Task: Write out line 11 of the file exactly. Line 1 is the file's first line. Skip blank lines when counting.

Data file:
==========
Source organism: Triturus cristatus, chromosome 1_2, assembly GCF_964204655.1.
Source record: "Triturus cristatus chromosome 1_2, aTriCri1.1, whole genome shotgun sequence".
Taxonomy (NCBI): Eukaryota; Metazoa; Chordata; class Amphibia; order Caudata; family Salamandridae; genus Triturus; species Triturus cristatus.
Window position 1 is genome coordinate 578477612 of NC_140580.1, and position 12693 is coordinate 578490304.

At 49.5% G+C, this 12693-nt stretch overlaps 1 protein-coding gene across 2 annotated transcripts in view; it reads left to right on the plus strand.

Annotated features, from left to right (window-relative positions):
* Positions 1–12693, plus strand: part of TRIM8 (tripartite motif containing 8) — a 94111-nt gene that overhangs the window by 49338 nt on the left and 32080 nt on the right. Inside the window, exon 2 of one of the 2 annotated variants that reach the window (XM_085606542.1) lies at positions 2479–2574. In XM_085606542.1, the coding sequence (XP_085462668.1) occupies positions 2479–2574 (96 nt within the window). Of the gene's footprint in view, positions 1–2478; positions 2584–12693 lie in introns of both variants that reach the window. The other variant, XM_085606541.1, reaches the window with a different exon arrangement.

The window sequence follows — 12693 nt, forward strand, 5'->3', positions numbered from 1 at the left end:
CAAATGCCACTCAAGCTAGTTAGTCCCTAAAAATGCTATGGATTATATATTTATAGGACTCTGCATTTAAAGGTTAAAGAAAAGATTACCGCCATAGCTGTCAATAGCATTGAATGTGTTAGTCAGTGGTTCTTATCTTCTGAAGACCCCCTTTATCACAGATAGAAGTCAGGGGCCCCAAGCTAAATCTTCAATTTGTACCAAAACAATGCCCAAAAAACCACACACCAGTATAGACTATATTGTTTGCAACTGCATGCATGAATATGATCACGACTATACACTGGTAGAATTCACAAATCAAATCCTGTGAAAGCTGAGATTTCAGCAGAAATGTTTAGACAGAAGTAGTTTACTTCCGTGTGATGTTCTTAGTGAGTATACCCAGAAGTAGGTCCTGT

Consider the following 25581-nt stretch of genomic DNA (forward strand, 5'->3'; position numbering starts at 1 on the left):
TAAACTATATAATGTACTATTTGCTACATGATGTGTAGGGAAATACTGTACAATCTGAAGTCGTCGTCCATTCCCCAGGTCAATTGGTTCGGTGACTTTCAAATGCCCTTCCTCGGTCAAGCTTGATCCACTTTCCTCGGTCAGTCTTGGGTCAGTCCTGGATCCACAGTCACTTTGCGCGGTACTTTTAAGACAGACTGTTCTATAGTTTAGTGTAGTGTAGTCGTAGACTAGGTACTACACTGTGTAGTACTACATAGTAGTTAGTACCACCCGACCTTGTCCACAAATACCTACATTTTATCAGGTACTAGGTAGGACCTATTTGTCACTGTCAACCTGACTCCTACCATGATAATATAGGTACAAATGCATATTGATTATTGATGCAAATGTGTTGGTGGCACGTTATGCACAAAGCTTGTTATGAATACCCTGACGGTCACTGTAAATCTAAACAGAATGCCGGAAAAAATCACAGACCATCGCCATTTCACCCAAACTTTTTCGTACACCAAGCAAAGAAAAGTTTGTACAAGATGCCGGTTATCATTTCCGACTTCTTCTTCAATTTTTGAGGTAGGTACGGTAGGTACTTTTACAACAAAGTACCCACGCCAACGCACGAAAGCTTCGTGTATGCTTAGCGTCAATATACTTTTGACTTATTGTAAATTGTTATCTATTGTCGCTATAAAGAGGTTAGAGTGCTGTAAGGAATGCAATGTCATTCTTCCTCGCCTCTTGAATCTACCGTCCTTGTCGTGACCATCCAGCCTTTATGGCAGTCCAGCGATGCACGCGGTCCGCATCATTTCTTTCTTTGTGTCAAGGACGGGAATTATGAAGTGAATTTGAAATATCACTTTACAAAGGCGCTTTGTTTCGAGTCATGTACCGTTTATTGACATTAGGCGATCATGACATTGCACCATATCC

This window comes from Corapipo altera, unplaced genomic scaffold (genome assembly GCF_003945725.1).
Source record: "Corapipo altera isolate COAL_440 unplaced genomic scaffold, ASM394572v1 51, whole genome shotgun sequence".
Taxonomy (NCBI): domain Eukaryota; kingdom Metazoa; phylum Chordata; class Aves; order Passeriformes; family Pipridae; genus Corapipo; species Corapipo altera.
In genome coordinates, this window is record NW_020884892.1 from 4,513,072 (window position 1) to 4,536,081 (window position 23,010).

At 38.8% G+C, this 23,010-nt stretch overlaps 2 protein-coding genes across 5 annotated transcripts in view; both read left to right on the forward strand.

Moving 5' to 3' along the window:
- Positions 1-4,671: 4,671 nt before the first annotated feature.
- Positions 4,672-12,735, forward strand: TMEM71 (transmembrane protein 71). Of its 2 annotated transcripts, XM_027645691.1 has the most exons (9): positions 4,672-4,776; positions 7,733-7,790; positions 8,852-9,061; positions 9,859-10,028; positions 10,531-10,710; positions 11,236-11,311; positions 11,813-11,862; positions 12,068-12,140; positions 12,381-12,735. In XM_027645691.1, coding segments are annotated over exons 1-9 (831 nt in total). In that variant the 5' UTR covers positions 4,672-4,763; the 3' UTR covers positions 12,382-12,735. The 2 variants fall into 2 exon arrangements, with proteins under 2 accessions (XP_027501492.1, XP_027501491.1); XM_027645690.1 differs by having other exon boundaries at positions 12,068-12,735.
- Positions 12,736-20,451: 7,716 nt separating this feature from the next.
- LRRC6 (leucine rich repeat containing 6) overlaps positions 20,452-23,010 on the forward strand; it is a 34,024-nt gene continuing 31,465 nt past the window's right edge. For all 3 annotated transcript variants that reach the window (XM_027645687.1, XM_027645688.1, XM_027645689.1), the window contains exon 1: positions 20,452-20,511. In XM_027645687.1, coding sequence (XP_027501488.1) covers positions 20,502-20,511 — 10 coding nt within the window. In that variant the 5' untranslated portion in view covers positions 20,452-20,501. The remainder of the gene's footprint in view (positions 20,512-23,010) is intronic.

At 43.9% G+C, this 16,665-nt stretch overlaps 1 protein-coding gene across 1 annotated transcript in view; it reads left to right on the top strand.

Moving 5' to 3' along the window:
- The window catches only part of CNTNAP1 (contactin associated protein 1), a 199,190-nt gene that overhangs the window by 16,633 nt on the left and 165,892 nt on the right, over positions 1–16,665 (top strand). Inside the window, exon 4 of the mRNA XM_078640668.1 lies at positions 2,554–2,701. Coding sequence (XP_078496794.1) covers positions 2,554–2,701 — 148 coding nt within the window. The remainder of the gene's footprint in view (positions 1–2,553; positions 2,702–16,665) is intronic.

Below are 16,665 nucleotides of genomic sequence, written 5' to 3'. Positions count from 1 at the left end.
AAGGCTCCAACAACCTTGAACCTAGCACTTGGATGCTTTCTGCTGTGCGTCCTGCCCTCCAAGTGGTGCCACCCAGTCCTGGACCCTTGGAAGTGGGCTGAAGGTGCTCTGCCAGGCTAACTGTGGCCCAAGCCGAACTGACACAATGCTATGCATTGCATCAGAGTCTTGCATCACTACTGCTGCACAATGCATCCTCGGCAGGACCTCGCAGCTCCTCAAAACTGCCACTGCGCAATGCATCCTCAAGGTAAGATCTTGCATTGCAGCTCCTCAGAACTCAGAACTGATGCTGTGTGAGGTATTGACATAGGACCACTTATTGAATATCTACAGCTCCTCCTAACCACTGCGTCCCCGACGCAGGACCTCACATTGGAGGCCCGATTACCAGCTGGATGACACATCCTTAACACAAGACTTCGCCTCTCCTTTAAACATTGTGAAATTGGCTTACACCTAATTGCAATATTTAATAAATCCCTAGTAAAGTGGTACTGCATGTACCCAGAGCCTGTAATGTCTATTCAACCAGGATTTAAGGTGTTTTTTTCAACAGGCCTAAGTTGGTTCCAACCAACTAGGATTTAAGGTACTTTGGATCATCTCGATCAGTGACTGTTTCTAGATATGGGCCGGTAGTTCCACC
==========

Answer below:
TAAACTATATAATGTACTATTTGCTACATGATGTGTAGGGAAATACTGTACAATCTGAAGTCGTCGTCCATTCCCCAGGTCAATTGGTTCGGTGACTTTCAAATGCCCTTCCTCGGTCAAGCTTGATCCACTTTCCTCGGTCAGTCTTGGGTCAGTCCTGGATCCACAGTCACTTTGCGCGGTACTTTTAAGACAGACTGTTCTATAGTTTAGTGTAGTGTAGTCGTAGACTAGGTACTACACTGTGTAGTACTACATAGTAGTTAGTACCACCCGACCTTGTCCACAAATACCTACATTTTATCAGGTACTAGGTAGGACCTATTTGTCACTGTCAACCTGACTCCTACCATGATAATATAGGTACAAATGCATATTGATTATTGATGCAAATGTGTTGGTGGCACGTTATGCACAAAGCTTGTTATGAATACCCTGACGGTCACTGTAAATCTAAACAGAATGCCGGAAAAAATCACAGACCATCGCCATTTCACCCAAACTTTTTCGTACACCAAGCAAAGAAAAGTTTGTACAAGATGCCGGTTATCATTTCCGACTTCTTCTTCAATTTTTGAGGTAGGTACGGTAGGTACTTTTACAACAAAGTACCCACGCCAACGCACGAAAGCTTCGTGTATGCTTAGCGTCAATATACTTTTGACTTATTGTAAATTGTTATCTATTGTCGCTATAAAGAGGTTAGAGTGCTGTAAGGAATGCAATGTCATTCTTCCTCGCCTCTTGAATCTACCGTCCTTGTCGTGACCATCCAGCCTTTATGGCAGTCCAGCGATGCACGCGGTCCGCATCATTTCTTTCTTTGTGTCAAGGACGGGAATTATGAAGTGAATTTGAAATATCACTTTACAAAGGCGCTTTGTTTCGAGTCATGTACCGTTTATTGACATTAGGCGATCATGACATTGCACCATATCC